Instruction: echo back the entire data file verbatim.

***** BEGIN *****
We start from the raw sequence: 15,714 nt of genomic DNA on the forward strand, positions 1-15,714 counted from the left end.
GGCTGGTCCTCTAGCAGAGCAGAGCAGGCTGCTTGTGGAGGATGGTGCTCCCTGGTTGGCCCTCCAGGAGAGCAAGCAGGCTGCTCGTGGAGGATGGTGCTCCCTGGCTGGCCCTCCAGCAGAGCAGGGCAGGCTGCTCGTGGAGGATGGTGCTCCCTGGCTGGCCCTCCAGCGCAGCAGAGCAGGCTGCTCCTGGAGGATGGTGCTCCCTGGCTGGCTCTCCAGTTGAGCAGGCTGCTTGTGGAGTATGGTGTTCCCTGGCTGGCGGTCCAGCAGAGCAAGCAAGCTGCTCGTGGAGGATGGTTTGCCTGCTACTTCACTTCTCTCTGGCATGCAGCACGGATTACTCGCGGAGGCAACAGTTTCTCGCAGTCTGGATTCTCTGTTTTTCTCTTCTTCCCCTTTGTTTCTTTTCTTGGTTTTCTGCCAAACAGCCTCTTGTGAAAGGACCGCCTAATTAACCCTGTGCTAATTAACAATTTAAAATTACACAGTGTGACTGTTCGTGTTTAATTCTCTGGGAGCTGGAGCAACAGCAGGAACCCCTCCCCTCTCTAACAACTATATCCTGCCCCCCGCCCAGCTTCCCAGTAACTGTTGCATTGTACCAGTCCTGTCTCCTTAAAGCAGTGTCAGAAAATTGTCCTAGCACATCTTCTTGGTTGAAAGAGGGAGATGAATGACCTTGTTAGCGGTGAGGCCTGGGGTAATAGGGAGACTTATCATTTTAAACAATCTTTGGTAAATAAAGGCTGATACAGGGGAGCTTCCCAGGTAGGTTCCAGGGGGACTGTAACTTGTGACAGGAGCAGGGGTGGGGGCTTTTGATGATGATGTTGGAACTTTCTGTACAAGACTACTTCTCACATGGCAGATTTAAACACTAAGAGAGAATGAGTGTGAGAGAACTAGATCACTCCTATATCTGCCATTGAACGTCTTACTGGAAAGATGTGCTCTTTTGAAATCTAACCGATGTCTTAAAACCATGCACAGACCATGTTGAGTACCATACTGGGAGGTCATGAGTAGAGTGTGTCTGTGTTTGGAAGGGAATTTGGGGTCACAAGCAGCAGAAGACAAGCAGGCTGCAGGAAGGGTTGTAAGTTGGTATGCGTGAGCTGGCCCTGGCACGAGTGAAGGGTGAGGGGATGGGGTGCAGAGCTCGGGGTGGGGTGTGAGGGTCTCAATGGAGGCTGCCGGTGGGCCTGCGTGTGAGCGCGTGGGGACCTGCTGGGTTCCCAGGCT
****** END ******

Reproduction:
We start from the raw sequence: 15,714 nt of genomic DNA on the forward strand, positions 1-15,714 counted from the left end.
GGCTGGTCCTCTAGCAGAGCAGAGCAGGCTGCTTGTGGAGGATGGTGCTCCCTGGTTGGCCCTCCAGGAGAGCAAGCAGGCTGCTCGTGGAGGATGGTGCTCCCTGGCTGGCCCTCCAGCAGAGCAGGGCAGGCTGCTCGTGGAGGATGGTGCTCCCTGGCTGGCCCTCCAGCGCAGCAGAGCAGGCTGCTCCTGGAGGATGGTGCTCCCTGGCTGGCTCTCCAGTTGAGCAGGCTGCTTGTGGAGTATGGTGTTCCCTGGCTGGCGGTCCAGCAGAGCAAGCAAGCTGCTCGTGGAGGATGGTTTGCCTGCTACTTCACTTCTCTCTGGCATGCAGCACGGATTACTCGCGGAGGCAACAGTTTCTCGCAGTCTGGATTCTCTGTTTTTCTCTTCTTCCCCTTTGTTTCTTTTCTTGGTTTTCTGCCAAACAGCCTCTTGTGAAAGGACCGCCTAATTAACCCTGTGCTAATTAACAATTTAAAATTACACAGTGTGACTGTTCGTGTTTAATTCTCTGGGAGCTGGAGCAACAGCAGGAACCCCTCCCCTCTCTAACAACTATATCCTGCCCCCCGCCCAGCTTCCCAGTAACTGTTGCATTGTACCAGTCCTGTCTCCTTAAAGCAGTGTCAGAAAATTGTCCTAGCACATCTTCTTGGTTGAAAGAGGGAGATGAATGACCTTGTTAGCGGTGAGGCCTGGGGTAATAGGGAGACTTATCATTTTAAACAATCTTTGGTAAATAAAGGCTGATACAGGGGAGCTTCCCAGGTAGGTTCCAGGGGGACTGTAACTTGTGACAGGAGCAGGGGTGGGGGCTTTTGATGATGATGTTGGAACTTTCTGTACAAGACTACTTCTCACATGGCAGATTTAAACACTAAGAGAGAATGAGTGTGAGAGAACTAGATCACTCCTATATCTGCCATTGAACGTCTTACTGGAAAGATGTGCTCTTTTGAAATCTAACCGATGTCTTAAAACCATGCACAGACCATGTTGAGTACCATACTGGGAGGTCATGAGTAGAGTGTGTCTGTGTTTGGAAGGGAATTTGGGGTCACAAGCAGCAGAAGACAAGCAGGCTGCAGGAAGGGTTGTAAGTTGGTATGCGTGAGCTGGCCCTGGCACGAGTGAAGGGTGAGGGGATGGGGTGCAGAGCTCGGGGTGGGGTGTGAGGGTCTCAATGGAGGCTGCCGGTGGGCCTGCGTGTGAGCGCGTGGGGACCTGCTGGGTTCCCAGGCT